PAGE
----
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'Bottom-Up' refers to a deckbuilding philosophy that prioritizes a deck's overall theme, tribe, combo, or general strategy, filling out a list of cards that complement each other, then subsequently choosing a commander that will lead the deck. This philosophy treats the core 99 cards within the deck as the base of a pyramid, eventually working its way up to top off the deck.

This differs from Top-Down deckbuilding, which prioritizes the 'top' of the pyramid (the commander) and subsequently fills out the 99 afterwards directly based upon the choice of commander. Bottom-Up deckbuilding is generally less common than Top-Down deckbuilding.


Building a deck when using the Bottom-Up approach starts with a player's desire to build around a particular theme, such as Lifegain or Infect, or even a particular tribe, such as Elves tribe. It may also stem from a player's desire to run a particular 'package' or 'suite' of cards within a deck, to take advantage of the unique interactions and synergies those cards have with one another. Once this core set of cards is assembled, Bottom-Up builders will search for a commander whose color identity allows them to play the cards in their list, preferably one that has potential applications within the scope of that strategy. They may then round out the rest of the 99 by selecting a few cards that directly synergize with both the deck's theme and with the chosen commander.

For example, a Bottom-Up deckbuilder who would like to build a Merfolk tribe tribal deck that contains Merfolk tribe cards in blue, green, and white might assemble a list of Merfolk tribe in these colors, then eventually choose Tuvasa the Sunlit as the commander due to her status as a Merfolk tribe creature. By contrast, a Top-Down builder who chooses the commander Tuvasa the Sunlit will likely begin by searching for cards that directly synergize with her abilities, primarily enchantment spells. By contrast, Though both decks use the same commander, they have approached it from different angles and have therefore created very different decks.

Pros and Cons of Bottom-Up Deckbuilding


  • Some strategies do not have commanders. A player who desires the ability to play with energy counters, for example, does not have a specific legendary creature that directly utilizes energy. Many creature types also do not have a suitable commander that will directly assist them in a tribal deck. Strategies such as these cannot be approached from a Top-Down perspective, and must be built Bottom-Up.
  • Bottom-Up deckbuilding is very free-form, as there is no commander that restricts the strategy's color identity. Players are able to choose cards that directly tie into their chosen theme from across the entire breadth of Magic without being hamstrung by any restrictions.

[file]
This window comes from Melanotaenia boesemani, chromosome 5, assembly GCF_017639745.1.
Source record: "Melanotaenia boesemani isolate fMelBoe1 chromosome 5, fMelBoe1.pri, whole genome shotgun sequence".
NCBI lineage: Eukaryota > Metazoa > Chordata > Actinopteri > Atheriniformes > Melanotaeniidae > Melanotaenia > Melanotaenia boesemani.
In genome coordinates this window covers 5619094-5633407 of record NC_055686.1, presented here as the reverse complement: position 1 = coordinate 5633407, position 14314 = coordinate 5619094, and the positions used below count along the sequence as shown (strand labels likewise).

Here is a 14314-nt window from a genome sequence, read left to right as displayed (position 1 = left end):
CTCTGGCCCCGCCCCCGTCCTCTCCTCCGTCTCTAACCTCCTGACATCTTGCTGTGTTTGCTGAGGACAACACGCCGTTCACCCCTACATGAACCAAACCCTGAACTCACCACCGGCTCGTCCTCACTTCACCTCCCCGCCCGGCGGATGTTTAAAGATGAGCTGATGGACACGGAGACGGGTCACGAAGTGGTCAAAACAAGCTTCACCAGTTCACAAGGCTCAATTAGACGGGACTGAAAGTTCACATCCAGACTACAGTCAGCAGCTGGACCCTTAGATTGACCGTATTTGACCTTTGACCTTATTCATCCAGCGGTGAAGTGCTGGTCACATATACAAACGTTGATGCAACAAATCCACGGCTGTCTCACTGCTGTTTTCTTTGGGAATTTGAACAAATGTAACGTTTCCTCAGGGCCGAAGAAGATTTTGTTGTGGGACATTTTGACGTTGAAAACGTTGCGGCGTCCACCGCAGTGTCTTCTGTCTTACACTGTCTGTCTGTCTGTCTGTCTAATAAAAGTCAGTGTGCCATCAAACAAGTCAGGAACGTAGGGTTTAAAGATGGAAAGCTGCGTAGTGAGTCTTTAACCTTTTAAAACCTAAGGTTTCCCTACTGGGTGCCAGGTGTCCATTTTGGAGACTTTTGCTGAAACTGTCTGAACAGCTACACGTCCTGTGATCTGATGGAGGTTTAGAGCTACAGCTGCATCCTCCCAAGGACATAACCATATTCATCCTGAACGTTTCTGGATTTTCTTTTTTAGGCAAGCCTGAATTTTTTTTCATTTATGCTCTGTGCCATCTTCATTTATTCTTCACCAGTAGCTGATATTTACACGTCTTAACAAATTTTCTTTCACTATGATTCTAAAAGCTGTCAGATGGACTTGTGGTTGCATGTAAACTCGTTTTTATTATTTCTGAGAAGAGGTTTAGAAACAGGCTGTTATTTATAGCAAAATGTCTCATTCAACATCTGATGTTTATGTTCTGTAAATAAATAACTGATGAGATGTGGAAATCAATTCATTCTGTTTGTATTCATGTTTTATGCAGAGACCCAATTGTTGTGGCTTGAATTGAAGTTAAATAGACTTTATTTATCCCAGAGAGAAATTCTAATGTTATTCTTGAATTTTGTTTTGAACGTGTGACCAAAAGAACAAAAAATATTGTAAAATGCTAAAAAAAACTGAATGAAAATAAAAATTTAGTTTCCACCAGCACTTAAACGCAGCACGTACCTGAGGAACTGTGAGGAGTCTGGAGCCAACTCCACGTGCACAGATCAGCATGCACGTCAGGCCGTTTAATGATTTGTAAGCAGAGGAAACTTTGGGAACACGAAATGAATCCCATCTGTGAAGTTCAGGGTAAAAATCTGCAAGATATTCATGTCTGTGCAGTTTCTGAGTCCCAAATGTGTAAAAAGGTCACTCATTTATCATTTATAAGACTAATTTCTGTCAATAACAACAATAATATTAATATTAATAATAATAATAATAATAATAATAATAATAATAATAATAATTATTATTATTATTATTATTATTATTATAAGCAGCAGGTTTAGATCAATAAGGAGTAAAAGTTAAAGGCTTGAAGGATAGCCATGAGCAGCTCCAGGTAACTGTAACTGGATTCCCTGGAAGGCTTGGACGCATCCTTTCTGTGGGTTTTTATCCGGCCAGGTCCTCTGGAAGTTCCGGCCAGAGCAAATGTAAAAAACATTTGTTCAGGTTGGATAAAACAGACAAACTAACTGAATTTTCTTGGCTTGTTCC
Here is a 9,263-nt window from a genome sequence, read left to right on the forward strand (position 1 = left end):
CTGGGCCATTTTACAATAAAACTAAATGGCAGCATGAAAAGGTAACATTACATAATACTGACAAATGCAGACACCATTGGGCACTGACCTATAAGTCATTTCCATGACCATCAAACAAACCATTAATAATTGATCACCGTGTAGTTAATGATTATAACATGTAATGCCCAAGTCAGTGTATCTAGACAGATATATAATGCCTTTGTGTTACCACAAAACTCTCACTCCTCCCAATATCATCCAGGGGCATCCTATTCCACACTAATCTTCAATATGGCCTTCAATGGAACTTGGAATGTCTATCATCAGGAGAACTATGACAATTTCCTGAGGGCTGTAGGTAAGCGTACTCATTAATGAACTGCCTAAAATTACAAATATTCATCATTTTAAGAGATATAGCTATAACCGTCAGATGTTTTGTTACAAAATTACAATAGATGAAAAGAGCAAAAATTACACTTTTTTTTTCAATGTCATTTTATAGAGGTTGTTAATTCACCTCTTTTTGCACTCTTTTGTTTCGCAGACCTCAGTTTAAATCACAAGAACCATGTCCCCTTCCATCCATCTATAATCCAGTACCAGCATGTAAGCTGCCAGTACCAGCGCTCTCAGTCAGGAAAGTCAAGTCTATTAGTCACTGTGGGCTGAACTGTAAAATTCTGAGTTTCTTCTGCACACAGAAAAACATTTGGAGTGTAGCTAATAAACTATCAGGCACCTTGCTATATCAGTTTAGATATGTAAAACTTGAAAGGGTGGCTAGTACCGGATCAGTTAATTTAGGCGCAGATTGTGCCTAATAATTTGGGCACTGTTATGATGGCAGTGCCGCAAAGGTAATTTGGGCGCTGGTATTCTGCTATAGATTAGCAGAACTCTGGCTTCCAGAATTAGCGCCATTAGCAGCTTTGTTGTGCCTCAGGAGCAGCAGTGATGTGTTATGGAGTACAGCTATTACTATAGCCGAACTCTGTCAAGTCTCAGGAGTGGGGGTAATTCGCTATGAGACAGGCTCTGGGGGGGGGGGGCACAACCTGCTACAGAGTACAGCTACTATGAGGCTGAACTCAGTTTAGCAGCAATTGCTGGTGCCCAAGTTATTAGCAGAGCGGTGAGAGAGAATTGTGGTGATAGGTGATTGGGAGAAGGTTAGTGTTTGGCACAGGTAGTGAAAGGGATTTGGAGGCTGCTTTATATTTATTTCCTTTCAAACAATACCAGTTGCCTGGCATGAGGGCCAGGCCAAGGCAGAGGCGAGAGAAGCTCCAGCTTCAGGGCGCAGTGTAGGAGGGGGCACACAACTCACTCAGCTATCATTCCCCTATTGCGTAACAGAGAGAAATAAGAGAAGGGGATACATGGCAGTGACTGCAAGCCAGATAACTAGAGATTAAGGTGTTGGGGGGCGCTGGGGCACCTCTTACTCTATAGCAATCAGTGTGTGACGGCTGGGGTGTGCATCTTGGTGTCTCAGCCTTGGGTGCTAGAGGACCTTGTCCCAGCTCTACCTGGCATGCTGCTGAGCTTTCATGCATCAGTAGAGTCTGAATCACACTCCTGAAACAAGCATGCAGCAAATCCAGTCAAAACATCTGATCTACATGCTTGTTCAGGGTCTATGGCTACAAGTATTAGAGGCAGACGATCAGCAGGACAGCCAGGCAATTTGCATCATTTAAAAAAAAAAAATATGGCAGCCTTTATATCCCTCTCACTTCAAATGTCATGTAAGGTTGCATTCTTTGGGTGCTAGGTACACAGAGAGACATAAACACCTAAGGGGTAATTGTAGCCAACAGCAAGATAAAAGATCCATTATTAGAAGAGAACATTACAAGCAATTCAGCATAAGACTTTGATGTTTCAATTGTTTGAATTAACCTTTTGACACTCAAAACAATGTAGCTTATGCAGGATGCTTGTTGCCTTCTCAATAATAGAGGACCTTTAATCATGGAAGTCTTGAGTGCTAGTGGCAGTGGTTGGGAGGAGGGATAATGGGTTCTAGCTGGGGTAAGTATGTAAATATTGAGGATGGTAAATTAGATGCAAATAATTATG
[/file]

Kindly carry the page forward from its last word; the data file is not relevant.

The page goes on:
• Bottom-Up deckbuilers are able to take full advantage of synergies and even combos within the 99, and their primary gameplan will be largely unaffected if their commander is removed from the field. They may even elect not to cast their commander at all, preferring instead to focus wholly on the interactions between cards in the 99.


  • By choosing a theme or tribe before choosing a commander, Bottom-Up decks run the risk of overlooking powerful interactions their commander may have offered to their deck. As a result, commanders with multiple compelling abilities that lead Bottom-Up decks will rarely be able to take full advantage of those abilities, and may have less of an impact on the game than their potential would imply.
  • Bottom-Up decks do not rely upon their commander to facilitate their strategy, but also may not play their commander at all, removing their own access to one of the format's core tenets, and removing the utility of a card in the command zone that they will always be able to fall back upon.
  • Though Bottom-Up decks prioritize thematic cohesion without restriction, the free-form nature of this philosophy may occasionally make the deckbuilding process more difficult or time-consuming. For instance, a Top-Down player who chooses a Simic commander with a +1/+1 counters theme strategy will not be able to make use of cards in red, black, or white that also assist this strategy. This restriction is not shared by the Bottom-Up approach. However, a player who does use the Bottom-Up approach and who decides to use cards from any (or all) colors for a +1/+1 counters theme strategy may find it difficult to fit all of those cards into a single deck, in addition to other essential components that the deck requires to function properly. Access to each additional color opens the doors to even more cards, which can make finalizing the deck that much harder as a brewer must take extra time to decide which cards will actually make the cut.


Noble's Word, Top Down vs Bottom Up Design